Thom Chacon sings in a melodic voice that is as soothing as it is distressing. His poignant lyrics lay somewhere between the despair of Steinbeck’s Grapes of Wrath (1939) and Woody Guthrie’s dust bowl laments, to Springsteen’s Ghost of Tom Joad (1995). The songs pay homage to the downtrodden, hardscrabble often overlooked people of a depression era America that still exists today.
There is sadness in his lyrics, stories about hopelessness, yet dreams of a better life. The words are haunting, and hover like a Shakespearean apparition long after the music stops.
Chacon’s delivery on acoustic guitar and harmonica is reminiscent of Bob Dylan’s earlier cutting edge poetry, and he readily acknowledges the influence of that legendary musician. He admits too, that the voices and lyrics of Tom Waitts, John Prine, and Willie Nelson have also had an impact. The comparisons end there however, because Chacon is a unique talent, every bit as memorable as those fabled performers.
Chacon spent his early years in Chula Vista and Sacramento, California. He arrived in Durango, Colorado in 2006, which he wholeheartedly adopted, met his wife Bess there, and has been a fly fishing guide for Duranglers outfitters almost since the day he set foot on the shores of the Animas river. Listening to his reason for migrating to the southwest, tells much about the slight-framed, bearded, singer-songwriter.
His first taste of performing publicly came in his hometown of Sacramento in 1992. From that time forward, Chacon knew it would be a major part of his life and ultimately found himself in Los Angeles and the music business and all that it entails; the pace, the promises, the disappointments, the use or be used attitude, and all its disingenuous trappings. Eventually he burned out and became disillusioned enough to seek a place where he could reinvent himself and decided fly fishing in the mountains of Colorado was just the place to do it. Not long after he started the less frenetic life, his producer tracked him down and urged him to get back to song writing and singing. Truth be told, he never stopped. “I always write, but I liked not having to worry if it was good or would sell.”
In addition to possessing a style reminiscent of the previously mentioned entertainers, one of Chacon’s personal favorites is writer-singer-songwriter-actor Kris Kristofferson, yet with all that rich material to draw upon none has been more influential than his own family history.
His second cousin, Bobby Chacon was two-time boxing world featherweight champion; the pugilist’s story gave title to Thom’s first album, “Featherweight Fighter,” which was recorded along with Dylan’s bassist Tony Garnier and drummer George Receli. The music on that album speaks of hope and recovery, of glory and fortitude. About the relationship with his cousin, the singer has said, “Bobby taught me no matter how hard it gets, you’ve go to get up off the mat and keeping fighting.”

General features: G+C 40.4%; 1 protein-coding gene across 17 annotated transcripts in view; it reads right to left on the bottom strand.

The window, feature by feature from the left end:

The ex-champion’s life in and out of the ring is as much a saga of win-lose-draw as it gets.
Legend has it too, that Thom Chacon’s grandfather was a deputy sheriff in Silver City, New Mexico and joined a posse sent to capture Billy the Kid!
Then there is the influence of his siblings; he is the only boy in a family of five girls! Growing up the second youngest, Chacon says his sisters taught him to be sensitive and, “How to pay attention to the details.”
On tour during the past year with the Los Lonely Boys, Chacon recently performed in Durango at Fort Lewis College Concert Hall and continues to tour with them as the opening act. He has also toured internationally, opening for artists such as Jason Mraz, doing shows in Thailand and with rock-star legend Lucky Ali in India. None of his gigs however, have had more power then his 2004 concert at Folsom Prison, made famous by Johnny Cash. Chacon is one of only three musicians to have been granted permission to entertain the inmates. “It was a life-changing experience for me,” he says.
His new album, simply titled “Thom Chacon,” is available in both traditional vinyl (his preference) and CD. The music retains the storylines he is becoming famous for and bare titles such as, “Juarez, Mexico” and “Big River,” on which he is accompanied by his wife Bess. There are others whose titles are a clear indication of their narratives; “Innocent Man,” “American Dream,” “Ain’t Gonna Take Us Alive,” and “Chasing the Pain;” all 12 tracks evoke imagery of frailties, as well as a strong spirit.
Thom Chacon is a sympathetic voice of reason from whom we can learn much about life’s hard knocks and how to get up off the mat.